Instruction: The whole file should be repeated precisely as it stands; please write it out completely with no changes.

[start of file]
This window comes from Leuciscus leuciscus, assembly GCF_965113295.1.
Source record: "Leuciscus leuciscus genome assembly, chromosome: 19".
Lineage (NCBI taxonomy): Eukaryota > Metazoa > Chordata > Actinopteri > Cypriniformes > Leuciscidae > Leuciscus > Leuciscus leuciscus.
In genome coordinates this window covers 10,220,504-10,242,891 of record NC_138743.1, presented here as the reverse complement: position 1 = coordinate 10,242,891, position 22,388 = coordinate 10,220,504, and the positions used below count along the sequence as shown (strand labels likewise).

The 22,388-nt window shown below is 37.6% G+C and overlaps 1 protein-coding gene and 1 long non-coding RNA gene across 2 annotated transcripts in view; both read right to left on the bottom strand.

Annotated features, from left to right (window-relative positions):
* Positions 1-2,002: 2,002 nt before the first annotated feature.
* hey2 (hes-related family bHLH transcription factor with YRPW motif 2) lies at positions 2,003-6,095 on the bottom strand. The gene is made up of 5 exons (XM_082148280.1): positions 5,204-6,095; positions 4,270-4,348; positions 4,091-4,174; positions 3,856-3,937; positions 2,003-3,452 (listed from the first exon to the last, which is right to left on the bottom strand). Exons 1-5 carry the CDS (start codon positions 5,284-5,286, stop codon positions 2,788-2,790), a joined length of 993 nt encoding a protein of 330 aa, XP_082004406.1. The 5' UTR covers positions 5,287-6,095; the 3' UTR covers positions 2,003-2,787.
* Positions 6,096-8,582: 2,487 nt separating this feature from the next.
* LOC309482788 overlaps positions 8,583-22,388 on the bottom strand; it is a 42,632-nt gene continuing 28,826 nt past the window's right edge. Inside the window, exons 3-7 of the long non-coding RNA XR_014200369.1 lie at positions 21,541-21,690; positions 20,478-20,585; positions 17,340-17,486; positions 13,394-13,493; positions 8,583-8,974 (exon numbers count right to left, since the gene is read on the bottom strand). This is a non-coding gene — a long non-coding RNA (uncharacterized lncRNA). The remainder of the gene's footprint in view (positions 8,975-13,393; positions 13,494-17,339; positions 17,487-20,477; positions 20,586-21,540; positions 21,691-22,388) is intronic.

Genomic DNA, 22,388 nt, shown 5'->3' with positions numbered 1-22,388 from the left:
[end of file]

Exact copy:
This window comes from Leuciscus leuciscus, assembly GCF_965113295.1.
Source record: "Leuciscus leuciscus genome assembly, chromosome: 19".
Lineage (NCBI taxonomy): Eukaryota > Metazoa > Chordata > Actinopteri > Cypriniformes > Leuciscidae > Leuciscus > Leuciscus leuciscus.
In genome coordinates this window covers 10,220,504-10,242,891 of record NC_138743.1, presented here as the reverse complement: position 1 = coordinate 10,242,891, position 22,388 = coordinate 10,220,504, and the positions used below count along the sequence as shown (strand labels likewise).

The 22,388-nt window shown below is 37.6% G+C and overlaps 1 protein-coding gene and 1 long non-coding RNA gene across 2 annotated transcripts in view; both read right to left on the bottom strand.

Annotated features, from left to right (window-relative positions):
* Positions 1-2,002: 2,002 nt before the first annotated feature.
* hey2 (hes-related family bHLH transcription factor with YRPW motif 2) lies at positions 2,003-6,095 on the bottom strand. The gene is made up of 5 exons (XM_082148280.1): positions 5,204-6,095; positions 4,270-4,348; positions 4,091-4,174; positions 3,856-3,937; positions 2,003-3,452 (listed from the first exon to the last, which is right to left on the bottom strand). Exons 1-5 carry the CDS (start codon positions 5,284-5,286, stop codon positions 2,788-2,790), a joined length of 993 nt encoding a protein of 330 aa, XP_082004406.1. The 5' UTR covers positions 5,287-6,095; the 3' UTR covers positions 2,003-2,787.
* Positions 6,096-8,582: 2,487 nt separating this feature from the next.
* LOC309482788 overlaps positions 8,583-22,388 on the bottom strand; it is a 42,632-nt gene continuing 28,826 nt past the window's right edge. Inside the window, exons 3-7 of the long non-coding RNA XR_014200369.1 lie at positions 21,541-21,690; positions 20,478-20,585; positions 17,340-17,486; positions 13,394-13,493; positions 8,583-8,974 (exon numbers count right to left, since the gene is read on the bottom strand). This is a non-coding gene — a long non-coding RNA (uncharacterized lncRNA). The remainder of the gene's footprint in view (positions 8,975-13,393; positions 13,494-17,339; positions 17,487-20,477; positions 20,586-21,540; positions 21,691-22,388) is intronic.

Genomic DNA, 22,388 nt, shown 5'->3' with positions numbered 1-22,388 from the left: